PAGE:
However, the Lords of Appeal in Ordinary were fully aware of this criticism and had put in place mechanisms to ensure their independence, namely: The second reason concerns the independence of the Lords of Appeal in Ordinary. Proponents of the Supreme Court argue that the Appellate Committee was not independent as the Lords of Appeal in Ordinary were members of the legislature and the judiciary. Given this, the majority of the Lords of Appeal in Ordinary argued that “the cost of the change would be wholly out of proportion to any benefit.”1 Lord Falconer has estimated the cost of the new system at £10.8 millions per year (he previously estimated it at £7 millions). Excluding salaries, running the Appellate Committee cost just £600,000 per year. The initial cost of setting up the new system has been estimated by the Secretary of State at £32 millions, although the Lord Chief Justice has indicated it may rise as high as £50 millions. Ten of the twelve Lords of Appeal in Ordinary became ‘Justices of the Supreme Court.’ Although, as noted above, devolution will fall within the jurisdiction of the Supreme Court, in all other respects the jurisdiction and operation of the Supreme Court is exactly the same as the Appellate Committee. The first disadvantage relates to the similarities between the Appellate Committee and the Supreme Court. When the structure and operation of the Supreme Court were being discussed, numerous innovative suggestions were proposed, virtually all of which were rejected. The result is that the Supreme Court will be virtually identical to the Appellate Committee. There are several reasons why it could be argued that the Appellate Committee of the House of Lords should have been retained, and that the creation of the Supreme Court has resulted in several disadvantages. The Lords of Appeal in Ordinary indicated that they would not interfere in areas of strong party political controversy. If a Lord of Appeal in Ordinary contributed to a legislative debate, he would not be able to sit on any cases concerning that legislation once it was passed (e.g. Lord Scott who, as noted above contributed to the debates leading to the Hunting Act 2004, was barred from sitting on any cases involving the Act). If the judge contributes to a debate, which is of no partisan significance, it could be argued that this does not create any greater lack of independence than if a judge contributed to a law reform commission. The third disadvantage concerns the speed with which the decision to abolish the Appellate Committee was made. Some argue that a course of action of this significance should have received much more due consideration. The consultation document that led to the Constitutional Reform Act 2005 indicated that the government had long-believed that the Appellate Committee should be replaced with a Supreme Court, but as recent as 2001, in a White Paper on House of Lords reform, the government stated that it was committed to maintaining judicial membership within the House of Lords, and that the expertise of the Lords of Appeal in Ordinary can be used outside their judicial functions.A change of mind in so short a space of time indicates that the issue may not have received the debate and discussion that it deserved. Certainly the manner of the announcement of the Appellate Committee’s abolition was evidence of this. The decision to abolish the Appellate Committee was made without any consultation with the Lords of Appeal in Ordinary. Indeed, a consultation document was only published after the decision to abolish the Appellate Committee was made.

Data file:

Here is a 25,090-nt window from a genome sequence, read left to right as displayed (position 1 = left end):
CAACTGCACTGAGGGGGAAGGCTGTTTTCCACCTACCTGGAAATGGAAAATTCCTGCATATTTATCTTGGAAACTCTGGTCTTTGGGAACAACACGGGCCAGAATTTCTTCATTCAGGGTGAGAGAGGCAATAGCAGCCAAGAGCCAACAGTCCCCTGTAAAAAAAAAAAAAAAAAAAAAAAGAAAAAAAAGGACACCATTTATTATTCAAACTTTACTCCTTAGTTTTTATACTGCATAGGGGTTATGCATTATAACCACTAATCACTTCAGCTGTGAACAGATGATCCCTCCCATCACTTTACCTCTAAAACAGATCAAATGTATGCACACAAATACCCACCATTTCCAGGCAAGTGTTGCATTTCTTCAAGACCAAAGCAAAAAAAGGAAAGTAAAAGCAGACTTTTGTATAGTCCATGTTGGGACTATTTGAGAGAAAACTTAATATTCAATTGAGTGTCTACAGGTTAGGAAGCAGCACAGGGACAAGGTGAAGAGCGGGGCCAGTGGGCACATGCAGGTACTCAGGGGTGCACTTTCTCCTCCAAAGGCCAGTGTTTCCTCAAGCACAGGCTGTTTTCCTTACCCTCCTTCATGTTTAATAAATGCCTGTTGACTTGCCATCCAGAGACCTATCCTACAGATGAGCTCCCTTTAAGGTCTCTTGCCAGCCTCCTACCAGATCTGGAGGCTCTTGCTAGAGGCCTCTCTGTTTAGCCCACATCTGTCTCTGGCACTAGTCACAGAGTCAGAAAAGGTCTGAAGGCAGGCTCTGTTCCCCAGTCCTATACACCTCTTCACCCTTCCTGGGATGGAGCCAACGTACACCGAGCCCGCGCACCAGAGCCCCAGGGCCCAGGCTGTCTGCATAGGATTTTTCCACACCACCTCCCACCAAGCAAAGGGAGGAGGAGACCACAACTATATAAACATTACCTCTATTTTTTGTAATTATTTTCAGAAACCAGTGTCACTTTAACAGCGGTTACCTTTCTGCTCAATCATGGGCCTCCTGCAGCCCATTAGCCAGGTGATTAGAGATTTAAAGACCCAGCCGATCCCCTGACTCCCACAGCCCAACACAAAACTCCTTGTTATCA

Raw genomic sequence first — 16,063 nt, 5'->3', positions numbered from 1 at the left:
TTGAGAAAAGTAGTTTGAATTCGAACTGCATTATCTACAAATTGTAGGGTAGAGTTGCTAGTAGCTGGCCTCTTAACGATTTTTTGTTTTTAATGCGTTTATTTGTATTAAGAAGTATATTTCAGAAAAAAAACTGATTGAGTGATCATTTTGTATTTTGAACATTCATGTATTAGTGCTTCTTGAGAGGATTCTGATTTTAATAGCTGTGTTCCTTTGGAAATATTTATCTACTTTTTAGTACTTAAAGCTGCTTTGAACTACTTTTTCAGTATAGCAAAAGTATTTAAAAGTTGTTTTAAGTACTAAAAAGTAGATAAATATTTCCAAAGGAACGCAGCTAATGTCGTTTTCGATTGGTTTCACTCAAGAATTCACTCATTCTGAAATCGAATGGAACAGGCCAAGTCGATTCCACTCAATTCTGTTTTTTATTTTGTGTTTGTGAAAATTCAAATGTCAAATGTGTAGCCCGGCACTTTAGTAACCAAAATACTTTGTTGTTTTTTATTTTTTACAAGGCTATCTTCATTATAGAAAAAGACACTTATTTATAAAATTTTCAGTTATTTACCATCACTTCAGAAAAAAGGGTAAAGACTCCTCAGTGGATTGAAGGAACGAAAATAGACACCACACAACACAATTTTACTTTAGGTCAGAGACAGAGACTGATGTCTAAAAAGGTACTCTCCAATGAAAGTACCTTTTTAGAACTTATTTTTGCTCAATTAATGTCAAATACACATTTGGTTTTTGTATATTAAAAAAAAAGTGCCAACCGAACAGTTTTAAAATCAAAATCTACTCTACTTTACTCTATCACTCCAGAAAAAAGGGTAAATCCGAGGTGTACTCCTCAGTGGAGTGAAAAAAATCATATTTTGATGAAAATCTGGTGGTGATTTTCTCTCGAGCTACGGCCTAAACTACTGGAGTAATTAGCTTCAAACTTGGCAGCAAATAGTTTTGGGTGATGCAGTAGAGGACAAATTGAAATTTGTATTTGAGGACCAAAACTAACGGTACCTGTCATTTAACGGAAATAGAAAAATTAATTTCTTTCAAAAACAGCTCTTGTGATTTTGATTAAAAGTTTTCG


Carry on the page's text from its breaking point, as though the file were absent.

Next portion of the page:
Essay question

‘The historic decline of trial by jury is to be welcomed. Trial by jury serves no useful function and should therefore be abolished.’

Discuss.

Introduction

The introduction should state that the objective of the essay is to subject the jury system to critical analysis by considering its strengths and weaknesses. You should continue by stating that the essay will also discuss suggested reforms of the jury system to determine whether any such reforms would improve the system as it currently operates. The essay will conclude with a recommendation as to whether the current system should be retained, reformed or abolished. End the introduction with a statement that the essay will first provide a brief account of the development of the jury system and how the system currently operates.
Development of the jury and its current operation

Explain that the origin of the jury system lies in the concept of a right to be tried by one’s peers. Bushell’s Case2should be referred to as this established the modern role of the jury as the sole judges of fact. Outline the main provisions of the Juries Act 1974 (as amended by the Criminal Justice Act 2003) to explain who is eligible to sit on a jury and how jury selection should be random – the case of R v Ford3 should also be mentioned. The answer may make brief reference to jury vetting and the challenging of jurors but would not go into detail on these issues as the focal point of the essay must be the advantages and disadvantages of the current system.
Advantages

Advantages of a system of trial by jury includes:

The value of public participation, public confidence and the jury acting as an indicator of public feeling. Case law examples should be provided (e.g. R v Ponting).4Both Lords Denning and Devlin have spoken extra-judicially about the value of the jury system.Juries provide certainty, insomuch as they either convict or acquit – they do not reveal the reasoning behind their decision. Juries have a higher acquittal rate (depending on your viewpoint, this may be regarded as a disadvantage). Juries can act on their conscience (again, depending on your viewpoint, this may also be regarded as a disadvantage – see later). Juries can be used as a counterbalance to improper or politically motivated prosecutions. Again, the case of R v Ponting would be a good example.
Disadvantages

In discussing possible disadvantages, students may mention:

It is arguable that juries lack the competence to fulfil the role. Students should cite the work of the Roskill Committee. Juries often make decisions that are clearly counter to the law (this is known as the ‘perverse verdicts’ problem). This should be backed up with several case law examples (e.g. R v Owen;5 R v Kronlid). Juries may display bias. Students may refer to appropriate case law (e.g. Sutcliffe v Pressdram Ltd).6Cost – the jury system (£7,400 per day) is significantly more expensive than decision by judge alone (£1,000 per day). Ethnic groups tend to be underrepresented on juries. The case of R v Bansal7is worth mentioning. The jury system can be manipulated by defendants. Jury tampering. That juries are not required to state the reasoning behind their decisions could be a cause for concern. Jury service can have a negative effect on jury members (e.g. certain types of case, notably cases involving violence or abuse, may be distressing for juries to decide).
Reform

Possible discussions relating to reform may include:

Should pre-emptory challenges be introduced to make juries more representative?Should jury trial be abolished for complex fraud cases? Should the jury be abolished completely? Given the question makes this contention, students should discuss this. The declining role of jury trial should be emphasised here – juries decide only 1% of criminal cases and a tiny minority of civil cases. Current Government proposals to further restrict jury trial should be discussed